Kamloops man accused of leading drug ring, laundering millions

41-year-old arrested in Mexico accused of purchasing cocaine, ordering kidnappings, torture

A Kamloops man arrested last month in Mexico is alleged to be the leader of a violent drug smuggling ring that brought large shipments of cocaine into the United States across its southern border.

John Darrell Krokos, 41, is also accused of laundering millions in drug profits, as well as ordering the kidnapping and torture of one of his underlings who claimed U.S. authorities had seized a load of cocaine last year.

Krokos has no criminal record in B.C. and police here declined to comment on whether they were aware of the U.S. accusations against him.

But an indictment filed in Los Angeles on May 31, 2012 alleges the Krokos "drug trafficking organization" was purchasing hundreds of kilos of cocaine in both Mexico and the U.S. for distribution across California and as far north as the B.C. border.

Krokos, who is also known as Walter, Lord of the Beach, Hulk and JJ, was paraded in front of Mexican reporters when he was arrested in Puerto Vallarta, June 6. He was described at the time as an American, arrested by Mexican state police at the request of the U.S.

But a spokesman for the U.S. Attorney's office in L.A. confirmed to The Vancouver Sun that Krokos is in fact a Canadian from Kamloops.

He had been living in an exclusive Puerto Vallarta neighbourhood for about three years.

Krokos is one of a number of B.C. residents believed to be active in the international drug trade who have relocated to Mexico. Six have ended up dead since 2006 - most recently longtime trafficker Tom Gisby, who was gunned down in a Puerto Vallarta Starbucks on April 28.

U.S. authorities had been watching Krokos for years, according to the indictment, which explains how Krokos unwittingly spoke to an undercover cop in October 2009 "using coded language over a telephone."

The officer began providing the Krokos group with encrypted BlackBerrys the following month in Puerto Vallarta. Over the next several months, Krokos met several times with the cops to buy more BlackBerrys he believed he could use without detection to broker his deals.

The devices provided by police were used for his business for more than a year, with U.S. authorities extracting the cryptic exchanges that they allege are proof of cocaine-for-cash deals.

From July 15, 2010 to Sept. 26, 2011, U.S. authorities documented the distribution and sale of more than 220 kilograms of cocaine and almost $4.3 million in profits linked to the gang, the indictment alleges. Twenty members of the Krokos organization are now facing charges in California.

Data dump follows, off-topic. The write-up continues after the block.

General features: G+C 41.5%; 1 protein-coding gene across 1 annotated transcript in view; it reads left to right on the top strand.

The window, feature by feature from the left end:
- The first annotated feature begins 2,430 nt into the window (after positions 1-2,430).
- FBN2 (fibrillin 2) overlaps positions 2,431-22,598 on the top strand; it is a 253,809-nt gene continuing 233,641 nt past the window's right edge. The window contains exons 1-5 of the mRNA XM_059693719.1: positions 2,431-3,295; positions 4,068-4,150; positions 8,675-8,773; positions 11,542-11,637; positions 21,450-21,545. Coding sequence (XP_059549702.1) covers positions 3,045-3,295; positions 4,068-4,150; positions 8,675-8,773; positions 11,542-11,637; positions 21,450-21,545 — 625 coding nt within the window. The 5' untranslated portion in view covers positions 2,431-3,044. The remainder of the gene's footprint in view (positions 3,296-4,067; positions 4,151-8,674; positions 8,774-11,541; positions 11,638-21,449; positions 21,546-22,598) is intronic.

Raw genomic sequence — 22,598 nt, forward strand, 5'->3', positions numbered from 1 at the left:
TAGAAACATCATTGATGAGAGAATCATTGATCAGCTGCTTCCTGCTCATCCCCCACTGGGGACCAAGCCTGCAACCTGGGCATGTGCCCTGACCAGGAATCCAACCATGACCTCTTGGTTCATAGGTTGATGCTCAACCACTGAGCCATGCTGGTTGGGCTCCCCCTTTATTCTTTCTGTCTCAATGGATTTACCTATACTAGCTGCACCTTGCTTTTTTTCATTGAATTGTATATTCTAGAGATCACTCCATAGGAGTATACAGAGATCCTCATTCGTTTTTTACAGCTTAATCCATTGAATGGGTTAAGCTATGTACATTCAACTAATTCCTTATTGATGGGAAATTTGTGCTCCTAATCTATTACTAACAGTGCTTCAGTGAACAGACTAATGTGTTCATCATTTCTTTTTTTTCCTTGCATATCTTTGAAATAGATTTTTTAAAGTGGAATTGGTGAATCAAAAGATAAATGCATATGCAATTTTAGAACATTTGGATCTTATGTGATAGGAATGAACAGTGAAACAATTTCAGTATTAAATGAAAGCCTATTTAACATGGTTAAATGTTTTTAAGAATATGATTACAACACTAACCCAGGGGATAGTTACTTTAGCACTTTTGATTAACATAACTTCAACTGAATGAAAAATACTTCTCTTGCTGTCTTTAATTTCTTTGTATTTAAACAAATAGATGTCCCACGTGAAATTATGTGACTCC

"Defendant Krokos, in furtherance of the Krokos Drug Trafficking Organization, would purchase cocaine from suppliers in the United States and Mexico," the indictment states.

It also alleges that Krokos and two co-accused "would kidnap, torture and arrange to kidnap and torture co-conspirators who they believed stole cocaine and money from them."

Specifics of one incident in May 2011 are laid out in the 38-page court document: Krokos got a call from an associate saying another member of the gang had lied about police seizing 44 kilos of cocaine. As punishment, the man was kidnapped and tortured, Krokos was told.

The torture victim's son was forced to pay more than $400,000 as ransom, the indictment says.

No trial date for Krokos has yet been fixed.

University of the Fraser Valley criminologist Darryl Plecas said with the explosion of gang activity in B.C. in recent years, it's inevitable that some local players would advance to become international brokers in the drug trade.

Aside from Krokos and the late Gisby, who died in April, Nanaimo drug trafficker Nicholas Michael Lucier was picked up by Mexican police in May and sent back to B.C.

On Jan. 16, United Nations gangster Sal Sahbaz, also from B.C., was executed in Sinaloa state. Two other UN members from here were killed in Guadalajara in July 2008.

And two Kamloops men, Gordon Kendall and Jeffrey Ivans, were gunned down outside their Puerto Vallarta condo in September 2009. Canadian authorities confirmed at the time that they had links to the drug trade.

"They have escaped the claws of justice and they have undoubtedly gotten bigger," Plecas said of B.C. gangsters setting up shop in Mexico. "Somebody still has to be making those connections because the drug world is alive and well. As people get bumped off … there are others wanting to take their place. I bet you there are a fair number of those people out there yet."

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